It has taken nearly two years for the FBI to conclude the civil rights investigation they launched in an attempt to understand what caused a public safety officer to shoot and kill a drunk driver that they had pulled over.
In February of 2014, Justin Craven engaged in a car chase with 68-year-old Ernest Satterwhite who Craven suspected of DUI.
After Satterwhite crossed the county line dividing North Augusta from Edgefield County, Satterwhite pulled into a driveway. At this point, Craven left his own vehicle and approached Satterwhite’s.
The dashboard video shows footage of Craven pulling his weapon when he approached the Satterwhite’s vehicle. When a hand emerges from the open window, Craven pulled back, only to reinsert the gun through the weapon at which time shots are fired.
An investigation revealed that not only was Satterwhite unarmed when he was shot, he didn’t even have a weapon in his vehicle
The entire amount of time that passed from Craven first reaching the car and firing his first shot was four seconds.
Craven agreed to plead guilty to misconduct charges in April and was fired from the North Augusta Police Department. In the wake of his plea, he was sentenced to do 80 hours of community service and was placed on a three-year probation.
The judge tasked with issuing Craven’s sentence said that while he didn’t agree with or condone Craven’s actions, he could understand how the officer thought he was in danger.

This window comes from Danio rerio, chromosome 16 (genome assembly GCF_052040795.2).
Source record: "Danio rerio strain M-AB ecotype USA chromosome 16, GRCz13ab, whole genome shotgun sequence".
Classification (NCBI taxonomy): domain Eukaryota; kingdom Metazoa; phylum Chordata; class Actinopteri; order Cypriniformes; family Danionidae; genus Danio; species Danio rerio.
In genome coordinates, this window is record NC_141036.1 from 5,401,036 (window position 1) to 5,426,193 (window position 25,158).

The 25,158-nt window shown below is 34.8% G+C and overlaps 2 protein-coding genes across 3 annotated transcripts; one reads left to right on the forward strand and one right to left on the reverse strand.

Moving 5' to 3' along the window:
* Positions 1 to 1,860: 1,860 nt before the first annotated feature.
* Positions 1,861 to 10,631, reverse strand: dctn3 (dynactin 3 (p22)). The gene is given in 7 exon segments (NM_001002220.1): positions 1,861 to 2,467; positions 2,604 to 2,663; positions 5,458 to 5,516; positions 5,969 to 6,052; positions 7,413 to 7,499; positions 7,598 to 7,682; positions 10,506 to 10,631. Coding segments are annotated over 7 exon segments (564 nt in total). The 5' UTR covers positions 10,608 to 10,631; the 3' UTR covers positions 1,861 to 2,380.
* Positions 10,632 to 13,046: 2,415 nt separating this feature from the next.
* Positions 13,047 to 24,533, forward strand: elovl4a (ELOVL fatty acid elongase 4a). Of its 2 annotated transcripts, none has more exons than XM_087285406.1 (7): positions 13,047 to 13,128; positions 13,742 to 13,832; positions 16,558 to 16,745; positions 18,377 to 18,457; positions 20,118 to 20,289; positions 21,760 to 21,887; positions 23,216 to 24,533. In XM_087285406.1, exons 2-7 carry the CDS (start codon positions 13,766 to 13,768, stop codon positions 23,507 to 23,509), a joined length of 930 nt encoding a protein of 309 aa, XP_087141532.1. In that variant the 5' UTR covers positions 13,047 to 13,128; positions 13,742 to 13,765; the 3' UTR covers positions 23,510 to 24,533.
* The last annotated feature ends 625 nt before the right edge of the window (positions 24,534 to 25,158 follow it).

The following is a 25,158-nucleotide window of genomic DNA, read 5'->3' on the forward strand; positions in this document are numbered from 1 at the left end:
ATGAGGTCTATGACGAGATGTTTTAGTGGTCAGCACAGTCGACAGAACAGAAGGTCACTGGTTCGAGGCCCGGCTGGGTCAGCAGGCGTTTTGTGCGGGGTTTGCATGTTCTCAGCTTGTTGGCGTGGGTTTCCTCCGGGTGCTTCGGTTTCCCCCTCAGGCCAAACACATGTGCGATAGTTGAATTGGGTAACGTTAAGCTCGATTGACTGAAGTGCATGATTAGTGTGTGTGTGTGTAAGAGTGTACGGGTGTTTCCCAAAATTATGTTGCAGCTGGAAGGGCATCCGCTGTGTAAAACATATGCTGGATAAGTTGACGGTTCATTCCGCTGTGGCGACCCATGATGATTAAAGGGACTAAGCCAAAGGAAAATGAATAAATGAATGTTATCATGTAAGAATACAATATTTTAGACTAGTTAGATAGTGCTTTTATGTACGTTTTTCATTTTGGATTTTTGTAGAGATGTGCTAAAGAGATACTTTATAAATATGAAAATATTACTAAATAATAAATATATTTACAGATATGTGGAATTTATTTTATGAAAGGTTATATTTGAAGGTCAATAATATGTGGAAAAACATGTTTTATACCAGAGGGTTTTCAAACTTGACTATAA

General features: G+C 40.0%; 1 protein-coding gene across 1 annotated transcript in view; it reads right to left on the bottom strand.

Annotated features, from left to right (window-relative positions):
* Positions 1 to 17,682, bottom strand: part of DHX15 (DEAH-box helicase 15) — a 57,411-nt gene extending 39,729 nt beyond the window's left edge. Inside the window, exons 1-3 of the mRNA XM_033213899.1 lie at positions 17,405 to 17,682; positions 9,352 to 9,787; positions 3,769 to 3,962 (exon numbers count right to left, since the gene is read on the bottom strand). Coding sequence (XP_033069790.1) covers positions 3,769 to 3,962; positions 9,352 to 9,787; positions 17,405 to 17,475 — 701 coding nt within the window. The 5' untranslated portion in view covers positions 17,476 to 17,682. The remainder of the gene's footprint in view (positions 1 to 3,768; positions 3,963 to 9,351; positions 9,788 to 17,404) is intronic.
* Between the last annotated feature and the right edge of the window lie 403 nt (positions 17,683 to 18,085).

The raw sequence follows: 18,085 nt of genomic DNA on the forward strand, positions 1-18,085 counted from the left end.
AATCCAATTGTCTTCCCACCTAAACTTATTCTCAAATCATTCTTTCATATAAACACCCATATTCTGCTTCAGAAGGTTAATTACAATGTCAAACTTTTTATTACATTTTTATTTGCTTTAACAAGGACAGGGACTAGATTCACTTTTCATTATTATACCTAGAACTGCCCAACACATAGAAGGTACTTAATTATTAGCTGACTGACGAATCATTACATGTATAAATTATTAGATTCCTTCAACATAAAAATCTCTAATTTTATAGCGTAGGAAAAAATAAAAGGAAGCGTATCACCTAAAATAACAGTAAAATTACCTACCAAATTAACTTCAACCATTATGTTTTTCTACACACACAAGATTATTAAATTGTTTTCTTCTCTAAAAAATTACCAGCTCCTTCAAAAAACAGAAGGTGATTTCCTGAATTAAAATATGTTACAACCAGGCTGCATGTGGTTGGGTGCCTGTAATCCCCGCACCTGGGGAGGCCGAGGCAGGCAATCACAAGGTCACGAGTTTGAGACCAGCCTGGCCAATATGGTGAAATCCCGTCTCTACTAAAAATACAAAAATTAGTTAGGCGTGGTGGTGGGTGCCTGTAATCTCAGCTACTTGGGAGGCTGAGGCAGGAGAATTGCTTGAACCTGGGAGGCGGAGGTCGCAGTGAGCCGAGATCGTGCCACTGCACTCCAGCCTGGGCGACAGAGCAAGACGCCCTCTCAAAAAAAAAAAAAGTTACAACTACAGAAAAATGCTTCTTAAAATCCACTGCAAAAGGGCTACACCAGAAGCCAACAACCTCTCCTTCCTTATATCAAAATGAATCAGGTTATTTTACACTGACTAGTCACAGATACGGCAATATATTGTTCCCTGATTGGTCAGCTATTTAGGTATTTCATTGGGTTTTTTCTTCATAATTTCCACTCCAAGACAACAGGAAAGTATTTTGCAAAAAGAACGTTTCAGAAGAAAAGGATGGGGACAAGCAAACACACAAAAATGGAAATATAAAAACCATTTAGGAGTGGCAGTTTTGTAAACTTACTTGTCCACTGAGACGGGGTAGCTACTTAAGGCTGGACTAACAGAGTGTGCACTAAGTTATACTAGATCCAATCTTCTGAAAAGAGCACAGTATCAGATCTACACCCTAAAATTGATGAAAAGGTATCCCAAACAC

Circuit Judge Frank Addy sentenced Craven. The Standard reported Judge Addy indicated he did not consider the shooting justified, but could understand why Craven thought he was in danger.
Special Agent Michael Stansbury was in charge of the investigation, told the press that while his portion of the investigation was over, he did not know how the Civil Rights Division of the U.S. Department of Justice would choose to handle the case.
Following the incident, North Augusta agreed to a wrongful death settlement with Satterwhite’s estate. The amount of the settlement was $1.2 million.
“These types of cases are so difficult because it’s easy to see both sides point of view,” said Attorney Joseph Sandefur of South Carolina’s top personal injury firm at joeandmartin.com. “On one hand, I find the idea of what is supposed to be a highly trained police officer killing an unarmed man alarming, particularly since I put so much face in the local police departments. On the other hand, I know how much stress the officers have to deal with all the time and realize how easily they can make a mistake.”
Anytime someone dies as the direct reaction of someone else, such as being shot by a police officer, it’s considered a wrongful death, or a death that could have been prevented.
It’s important to understand that just because the defendant wasn’t found guilty of the crime, it doesn’t mean you don’t have the grounds to create a civil case against them.